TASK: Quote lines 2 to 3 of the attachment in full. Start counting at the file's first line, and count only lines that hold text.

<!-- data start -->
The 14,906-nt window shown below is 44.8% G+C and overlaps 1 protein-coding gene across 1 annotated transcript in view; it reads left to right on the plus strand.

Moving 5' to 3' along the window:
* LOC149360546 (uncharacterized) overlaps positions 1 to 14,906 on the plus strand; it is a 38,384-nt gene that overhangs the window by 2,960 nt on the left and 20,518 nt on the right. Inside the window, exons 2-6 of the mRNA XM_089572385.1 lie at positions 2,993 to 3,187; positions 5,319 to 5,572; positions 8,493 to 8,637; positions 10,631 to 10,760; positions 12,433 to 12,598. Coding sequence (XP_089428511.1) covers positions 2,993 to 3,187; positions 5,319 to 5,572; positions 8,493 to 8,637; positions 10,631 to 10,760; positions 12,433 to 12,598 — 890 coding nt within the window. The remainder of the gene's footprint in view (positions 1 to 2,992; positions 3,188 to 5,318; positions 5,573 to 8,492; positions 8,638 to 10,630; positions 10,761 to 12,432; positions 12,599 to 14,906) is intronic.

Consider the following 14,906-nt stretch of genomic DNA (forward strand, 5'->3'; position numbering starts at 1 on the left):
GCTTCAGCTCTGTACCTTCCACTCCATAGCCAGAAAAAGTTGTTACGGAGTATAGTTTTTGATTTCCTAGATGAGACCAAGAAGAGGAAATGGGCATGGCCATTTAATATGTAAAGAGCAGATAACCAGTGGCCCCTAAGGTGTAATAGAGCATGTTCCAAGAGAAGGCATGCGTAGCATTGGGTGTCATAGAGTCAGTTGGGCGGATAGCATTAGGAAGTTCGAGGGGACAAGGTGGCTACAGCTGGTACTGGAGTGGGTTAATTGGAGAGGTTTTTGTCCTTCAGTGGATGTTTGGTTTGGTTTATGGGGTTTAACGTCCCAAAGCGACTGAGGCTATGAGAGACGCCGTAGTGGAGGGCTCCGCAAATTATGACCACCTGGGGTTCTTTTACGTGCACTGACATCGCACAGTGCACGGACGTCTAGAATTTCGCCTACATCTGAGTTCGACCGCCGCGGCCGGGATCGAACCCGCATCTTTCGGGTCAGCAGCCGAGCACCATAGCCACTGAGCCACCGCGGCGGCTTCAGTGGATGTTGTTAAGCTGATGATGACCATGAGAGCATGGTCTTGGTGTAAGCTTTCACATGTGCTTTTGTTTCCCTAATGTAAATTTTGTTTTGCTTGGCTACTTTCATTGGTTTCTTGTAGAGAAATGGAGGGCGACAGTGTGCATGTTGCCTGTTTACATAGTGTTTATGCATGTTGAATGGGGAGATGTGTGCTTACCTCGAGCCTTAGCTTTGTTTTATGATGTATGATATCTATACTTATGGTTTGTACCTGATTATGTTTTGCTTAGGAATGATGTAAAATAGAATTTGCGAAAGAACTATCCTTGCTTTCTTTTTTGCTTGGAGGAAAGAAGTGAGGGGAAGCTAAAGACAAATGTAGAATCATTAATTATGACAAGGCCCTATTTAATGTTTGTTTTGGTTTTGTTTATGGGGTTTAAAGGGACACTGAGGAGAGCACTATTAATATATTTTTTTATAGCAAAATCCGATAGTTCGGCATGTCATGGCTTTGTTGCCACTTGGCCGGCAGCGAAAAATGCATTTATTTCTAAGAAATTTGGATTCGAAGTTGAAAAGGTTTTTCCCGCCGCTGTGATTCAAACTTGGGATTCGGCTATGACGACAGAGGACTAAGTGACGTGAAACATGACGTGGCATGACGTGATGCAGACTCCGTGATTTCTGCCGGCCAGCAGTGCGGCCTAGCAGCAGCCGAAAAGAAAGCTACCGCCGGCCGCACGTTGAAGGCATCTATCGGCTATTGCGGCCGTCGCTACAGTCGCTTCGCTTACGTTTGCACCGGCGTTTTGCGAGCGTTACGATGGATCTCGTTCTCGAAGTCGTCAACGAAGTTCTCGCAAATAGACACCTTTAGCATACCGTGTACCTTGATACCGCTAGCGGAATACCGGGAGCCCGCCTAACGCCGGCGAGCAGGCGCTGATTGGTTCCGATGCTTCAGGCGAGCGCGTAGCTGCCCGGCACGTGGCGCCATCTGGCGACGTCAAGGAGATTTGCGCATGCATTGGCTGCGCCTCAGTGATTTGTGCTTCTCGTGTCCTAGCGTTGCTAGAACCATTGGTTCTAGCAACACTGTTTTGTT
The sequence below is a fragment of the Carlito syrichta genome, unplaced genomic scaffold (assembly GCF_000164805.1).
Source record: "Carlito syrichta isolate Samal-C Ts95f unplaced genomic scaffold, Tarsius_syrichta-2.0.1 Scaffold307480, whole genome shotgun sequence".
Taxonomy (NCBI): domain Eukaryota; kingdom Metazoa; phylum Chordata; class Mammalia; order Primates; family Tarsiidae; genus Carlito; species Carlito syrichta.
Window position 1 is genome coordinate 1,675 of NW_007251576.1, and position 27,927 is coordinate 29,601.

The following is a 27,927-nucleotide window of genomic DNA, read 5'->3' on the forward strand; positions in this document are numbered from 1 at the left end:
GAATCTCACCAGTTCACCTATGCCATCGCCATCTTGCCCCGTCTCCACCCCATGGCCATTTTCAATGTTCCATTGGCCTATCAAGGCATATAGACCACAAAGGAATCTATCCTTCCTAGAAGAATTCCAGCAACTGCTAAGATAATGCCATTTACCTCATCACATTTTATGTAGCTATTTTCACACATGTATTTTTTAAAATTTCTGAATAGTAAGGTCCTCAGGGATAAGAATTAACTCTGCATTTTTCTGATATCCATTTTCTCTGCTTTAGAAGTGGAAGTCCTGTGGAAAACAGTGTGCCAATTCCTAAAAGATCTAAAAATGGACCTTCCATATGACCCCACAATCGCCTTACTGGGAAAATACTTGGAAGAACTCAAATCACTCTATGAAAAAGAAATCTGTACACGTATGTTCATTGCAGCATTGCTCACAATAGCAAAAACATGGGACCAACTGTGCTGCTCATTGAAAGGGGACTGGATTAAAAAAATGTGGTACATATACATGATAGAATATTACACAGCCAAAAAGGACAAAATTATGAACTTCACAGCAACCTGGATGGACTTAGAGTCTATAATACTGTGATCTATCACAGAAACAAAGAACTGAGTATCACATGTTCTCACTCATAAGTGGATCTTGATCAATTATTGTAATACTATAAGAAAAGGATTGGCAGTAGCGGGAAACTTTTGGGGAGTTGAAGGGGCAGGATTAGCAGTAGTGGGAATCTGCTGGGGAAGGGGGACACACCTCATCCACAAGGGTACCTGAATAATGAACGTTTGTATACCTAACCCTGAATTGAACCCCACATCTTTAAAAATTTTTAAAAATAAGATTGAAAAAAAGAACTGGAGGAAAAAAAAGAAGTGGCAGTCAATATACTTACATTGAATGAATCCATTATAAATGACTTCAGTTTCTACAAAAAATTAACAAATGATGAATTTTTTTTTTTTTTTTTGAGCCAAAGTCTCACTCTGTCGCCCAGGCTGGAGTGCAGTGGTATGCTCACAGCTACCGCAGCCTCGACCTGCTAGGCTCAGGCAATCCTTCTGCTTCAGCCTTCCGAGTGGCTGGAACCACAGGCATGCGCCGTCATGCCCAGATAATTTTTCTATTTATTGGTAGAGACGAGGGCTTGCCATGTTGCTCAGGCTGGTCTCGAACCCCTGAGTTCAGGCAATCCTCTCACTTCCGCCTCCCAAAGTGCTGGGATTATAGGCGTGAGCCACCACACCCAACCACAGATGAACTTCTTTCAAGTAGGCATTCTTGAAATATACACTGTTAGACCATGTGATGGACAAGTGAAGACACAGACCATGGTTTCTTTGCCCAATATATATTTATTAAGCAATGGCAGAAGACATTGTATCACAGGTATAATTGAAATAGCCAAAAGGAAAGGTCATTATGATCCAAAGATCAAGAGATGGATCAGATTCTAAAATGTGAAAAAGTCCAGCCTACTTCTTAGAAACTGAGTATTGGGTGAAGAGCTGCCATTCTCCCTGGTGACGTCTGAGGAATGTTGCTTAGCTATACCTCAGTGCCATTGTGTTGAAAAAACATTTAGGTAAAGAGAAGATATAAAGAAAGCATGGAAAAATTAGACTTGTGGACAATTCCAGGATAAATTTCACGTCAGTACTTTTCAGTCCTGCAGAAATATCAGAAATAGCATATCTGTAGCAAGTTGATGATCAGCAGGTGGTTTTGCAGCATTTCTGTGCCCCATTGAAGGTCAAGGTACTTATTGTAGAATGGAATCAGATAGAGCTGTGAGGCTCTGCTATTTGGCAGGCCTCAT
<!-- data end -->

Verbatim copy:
Moving 5' to 3' along the window:
* LOC149360546 (uncharacterized) overlaps positions 1 to 14,906 on the plus strand; it is a 38,384-nt gene that overhangs the window by 2,960 nt on the left and 20,518 nt on the right. Inside the window, exons 2-6 of the mRNA XM_089572385.1 lie at positions 2,993 to 3,187; positions 5,319 to 5,572; positions 8,493 to 8,637; positions 10,631 to 10,760; positions 12,433 to 12,598. Coding sequence (XP_089428511.1) covers positions 2,993 to 3,187; positions 5,319 to 5,572; positions 8,493 to 8,637; positions 10,631 to 10,760; positions 12,433 to 12,598 — 890 coding nt within the window. The remainder of the gene's footprint in view (positions 1 to 2,992; positions 3,188 to 5,318; positions 5,573 to 8,492; positions 8,638 to 10,630; positions 10,761 to 12,432; positions 12,599 to 14,906) is intronic.